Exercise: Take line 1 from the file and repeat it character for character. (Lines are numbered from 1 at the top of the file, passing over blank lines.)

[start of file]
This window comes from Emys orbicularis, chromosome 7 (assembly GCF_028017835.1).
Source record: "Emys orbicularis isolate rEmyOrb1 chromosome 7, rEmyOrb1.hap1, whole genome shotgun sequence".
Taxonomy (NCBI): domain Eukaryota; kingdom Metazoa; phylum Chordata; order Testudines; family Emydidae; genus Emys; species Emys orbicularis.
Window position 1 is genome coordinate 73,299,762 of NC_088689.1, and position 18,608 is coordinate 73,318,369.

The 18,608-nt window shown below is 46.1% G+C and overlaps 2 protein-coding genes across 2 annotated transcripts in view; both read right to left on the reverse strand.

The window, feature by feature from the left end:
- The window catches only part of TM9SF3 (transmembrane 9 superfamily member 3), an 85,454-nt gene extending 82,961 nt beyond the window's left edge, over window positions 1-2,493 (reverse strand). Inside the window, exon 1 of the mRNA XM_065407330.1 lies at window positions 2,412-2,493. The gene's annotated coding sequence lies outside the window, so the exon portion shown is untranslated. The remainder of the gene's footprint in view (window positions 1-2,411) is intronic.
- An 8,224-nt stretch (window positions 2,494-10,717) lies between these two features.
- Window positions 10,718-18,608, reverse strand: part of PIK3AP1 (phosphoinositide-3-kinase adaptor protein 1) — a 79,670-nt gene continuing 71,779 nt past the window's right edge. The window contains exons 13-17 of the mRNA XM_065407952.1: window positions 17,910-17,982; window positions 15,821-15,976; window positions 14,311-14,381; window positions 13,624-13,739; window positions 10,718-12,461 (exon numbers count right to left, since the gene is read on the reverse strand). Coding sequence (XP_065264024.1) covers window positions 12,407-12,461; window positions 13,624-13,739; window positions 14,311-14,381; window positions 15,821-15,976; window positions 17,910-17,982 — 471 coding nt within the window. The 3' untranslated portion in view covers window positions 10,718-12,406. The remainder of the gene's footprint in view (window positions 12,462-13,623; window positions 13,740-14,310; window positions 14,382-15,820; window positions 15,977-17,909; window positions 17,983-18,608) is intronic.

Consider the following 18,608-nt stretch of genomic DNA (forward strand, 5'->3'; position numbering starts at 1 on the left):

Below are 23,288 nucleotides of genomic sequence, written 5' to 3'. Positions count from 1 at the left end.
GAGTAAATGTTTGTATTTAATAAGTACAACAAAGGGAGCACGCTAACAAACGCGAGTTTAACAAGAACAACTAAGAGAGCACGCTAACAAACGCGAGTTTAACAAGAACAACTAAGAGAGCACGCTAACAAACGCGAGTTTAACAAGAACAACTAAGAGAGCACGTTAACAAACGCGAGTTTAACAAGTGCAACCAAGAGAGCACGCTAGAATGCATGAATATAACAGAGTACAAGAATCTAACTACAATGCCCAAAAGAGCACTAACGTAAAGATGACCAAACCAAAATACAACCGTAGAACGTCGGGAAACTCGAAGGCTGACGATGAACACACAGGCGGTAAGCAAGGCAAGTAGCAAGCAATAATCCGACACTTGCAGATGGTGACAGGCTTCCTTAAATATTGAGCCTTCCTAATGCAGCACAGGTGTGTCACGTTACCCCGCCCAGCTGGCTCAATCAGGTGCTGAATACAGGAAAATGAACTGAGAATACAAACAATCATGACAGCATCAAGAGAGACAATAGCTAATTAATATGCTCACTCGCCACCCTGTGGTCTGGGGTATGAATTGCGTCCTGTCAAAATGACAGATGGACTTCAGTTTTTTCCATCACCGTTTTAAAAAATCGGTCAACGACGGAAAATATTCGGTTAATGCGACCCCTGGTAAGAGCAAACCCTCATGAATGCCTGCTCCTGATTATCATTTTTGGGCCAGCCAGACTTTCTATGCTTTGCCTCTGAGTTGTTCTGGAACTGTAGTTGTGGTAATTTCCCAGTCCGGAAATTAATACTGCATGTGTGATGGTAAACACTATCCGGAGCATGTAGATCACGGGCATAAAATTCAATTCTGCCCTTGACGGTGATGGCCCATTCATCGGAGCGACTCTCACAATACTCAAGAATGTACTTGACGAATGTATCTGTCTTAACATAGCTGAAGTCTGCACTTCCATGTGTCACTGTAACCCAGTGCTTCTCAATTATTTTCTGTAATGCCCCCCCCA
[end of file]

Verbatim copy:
This window comes from Emys orbicularis, chromosome 7 (assembly GCF_028017835.1).